Rumble Fish (1983)

Rumble Fish movie poster.jpg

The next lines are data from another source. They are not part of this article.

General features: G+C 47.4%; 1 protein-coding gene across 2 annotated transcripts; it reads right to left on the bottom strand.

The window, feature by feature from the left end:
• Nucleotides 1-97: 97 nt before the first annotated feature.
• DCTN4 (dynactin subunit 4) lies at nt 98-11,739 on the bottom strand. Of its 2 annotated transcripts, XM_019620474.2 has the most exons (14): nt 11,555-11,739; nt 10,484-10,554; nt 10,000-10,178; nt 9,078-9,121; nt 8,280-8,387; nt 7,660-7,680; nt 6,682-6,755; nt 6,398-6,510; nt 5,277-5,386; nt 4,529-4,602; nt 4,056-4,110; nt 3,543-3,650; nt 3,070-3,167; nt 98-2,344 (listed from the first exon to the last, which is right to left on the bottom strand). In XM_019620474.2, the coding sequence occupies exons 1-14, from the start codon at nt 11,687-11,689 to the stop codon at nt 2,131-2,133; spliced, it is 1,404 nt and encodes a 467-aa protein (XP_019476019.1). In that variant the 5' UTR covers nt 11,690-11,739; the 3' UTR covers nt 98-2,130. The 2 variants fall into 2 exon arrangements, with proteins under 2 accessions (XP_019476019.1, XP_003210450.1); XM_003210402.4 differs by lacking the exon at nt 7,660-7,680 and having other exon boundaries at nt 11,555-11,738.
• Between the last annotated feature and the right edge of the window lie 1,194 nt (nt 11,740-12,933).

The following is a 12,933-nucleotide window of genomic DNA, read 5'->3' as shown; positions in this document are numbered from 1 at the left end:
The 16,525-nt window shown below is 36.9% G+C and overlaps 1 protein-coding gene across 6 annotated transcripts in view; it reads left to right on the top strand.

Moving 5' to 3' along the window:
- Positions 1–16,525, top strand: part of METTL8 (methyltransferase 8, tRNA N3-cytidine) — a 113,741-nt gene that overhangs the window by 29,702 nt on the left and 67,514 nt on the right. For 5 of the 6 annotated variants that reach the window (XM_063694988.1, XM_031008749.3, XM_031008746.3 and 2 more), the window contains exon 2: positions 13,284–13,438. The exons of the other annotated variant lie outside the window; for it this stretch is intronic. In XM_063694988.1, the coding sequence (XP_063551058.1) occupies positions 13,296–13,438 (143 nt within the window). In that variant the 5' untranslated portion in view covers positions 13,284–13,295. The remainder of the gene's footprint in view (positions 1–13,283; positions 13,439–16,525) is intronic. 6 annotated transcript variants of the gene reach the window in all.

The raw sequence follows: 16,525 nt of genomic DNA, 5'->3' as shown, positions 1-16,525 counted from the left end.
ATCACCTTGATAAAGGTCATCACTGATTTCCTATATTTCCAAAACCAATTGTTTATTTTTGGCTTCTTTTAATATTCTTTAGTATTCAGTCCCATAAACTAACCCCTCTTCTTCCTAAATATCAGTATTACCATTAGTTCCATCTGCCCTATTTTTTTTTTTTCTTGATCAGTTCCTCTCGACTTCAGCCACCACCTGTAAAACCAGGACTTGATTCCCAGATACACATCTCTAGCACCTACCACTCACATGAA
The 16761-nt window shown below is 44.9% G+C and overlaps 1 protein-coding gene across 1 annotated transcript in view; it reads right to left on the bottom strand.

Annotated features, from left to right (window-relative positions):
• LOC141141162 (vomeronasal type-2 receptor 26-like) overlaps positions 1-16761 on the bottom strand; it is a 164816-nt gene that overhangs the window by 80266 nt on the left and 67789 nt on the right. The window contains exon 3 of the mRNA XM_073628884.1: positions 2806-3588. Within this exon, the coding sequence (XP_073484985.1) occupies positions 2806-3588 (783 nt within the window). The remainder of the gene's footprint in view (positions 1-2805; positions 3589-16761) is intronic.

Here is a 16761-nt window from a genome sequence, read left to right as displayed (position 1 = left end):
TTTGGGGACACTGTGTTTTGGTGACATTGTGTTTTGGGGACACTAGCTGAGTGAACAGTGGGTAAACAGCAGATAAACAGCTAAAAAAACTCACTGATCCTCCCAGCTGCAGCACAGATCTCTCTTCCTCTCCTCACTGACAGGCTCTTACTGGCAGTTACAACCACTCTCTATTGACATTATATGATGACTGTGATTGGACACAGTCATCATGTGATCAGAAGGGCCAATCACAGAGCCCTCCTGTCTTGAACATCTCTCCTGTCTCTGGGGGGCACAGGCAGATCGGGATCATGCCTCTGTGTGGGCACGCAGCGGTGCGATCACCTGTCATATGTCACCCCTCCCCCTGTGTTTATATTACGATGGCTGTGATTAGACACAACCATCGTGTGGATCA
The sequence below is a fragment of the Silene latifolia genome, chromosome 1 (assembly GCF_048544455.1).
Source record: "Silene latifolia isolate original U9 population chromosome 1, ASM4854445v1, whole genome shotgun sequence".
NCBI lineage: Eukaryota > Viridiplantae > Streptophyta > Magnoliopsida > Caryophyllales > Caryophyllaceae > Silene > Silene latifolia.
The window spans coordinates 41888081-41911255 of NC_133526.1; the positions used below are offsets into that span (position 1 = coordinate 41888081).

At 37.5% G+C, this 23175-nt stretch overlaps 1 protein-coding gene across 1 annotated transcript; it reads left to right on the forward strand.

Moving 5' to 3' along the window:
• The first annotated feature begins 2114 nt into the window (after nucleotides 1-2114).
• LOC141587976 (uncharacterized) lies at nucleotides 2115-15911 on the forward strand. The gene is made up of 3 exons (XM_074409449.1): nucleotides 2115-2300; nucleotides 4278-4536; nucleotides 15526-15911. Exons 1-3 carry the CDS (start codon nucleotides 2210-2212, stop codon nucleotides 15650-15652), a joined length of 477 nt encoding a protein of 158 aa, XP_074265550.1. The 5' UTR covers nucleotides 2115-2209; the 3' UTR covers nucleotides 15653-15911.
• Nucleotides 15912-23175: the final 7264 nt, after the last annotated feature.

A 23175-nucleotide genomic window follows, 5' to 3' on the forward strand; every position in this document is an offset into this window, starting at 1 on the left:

If you could have written one book in your life and you had a choice out of everything what would it be? I’ll nail my colours here and say I would love to have been Susie Hinton and wish that I was capable of writing something so plaintively romantic and atmospheric and attracting Francis Ford Coppola to the camera when it came to adapting it for the screen. (Isn’t it better to have written a wonderful, meaningful, heartfelt book that is so small it fits in your pocket and everyone has read at an important time in their lives than a large tome nobody has?) He shot this back to back with The Outsiders, that other great short novel she wrote. And it all happened because her fans at a Fresno school petitioned Coppola to do it. It’s the story of smalltown Oklahoma teenage gangs. Rusty James (Matt Dillon) leads one of them. He lives with his drunkard dad (Dennis Hopper) and he’s not too smart. He worships his absent older brother, The Motorcycle Boy (Mickey Rourke channeling Albert Camus) who’s a pretty legendary guy around these parts, at least when gangs ruled the roost and he ruled the gangs. Rusty James breaks his brother’s anti-rumble pact, the Motorcycle Boy reappears and everything changes … A beautiful, stately, painterly work  (by Stephen H. Burum) in monochrome – with the exception of those colourful Siamese fighting fish! – when all the actors were young and oh so achingly beautiful (with the obvious exceptions of Hopper and trash star William Smith). This is one of those films you either get or you don’t. With an homage to Penrod, an amazingly choreographed fight scene or two, a love story with Diane Lane and a radical score by Stewart Copeland, there’s only one thing left to say:  The Motorcycle Boy Reigns.

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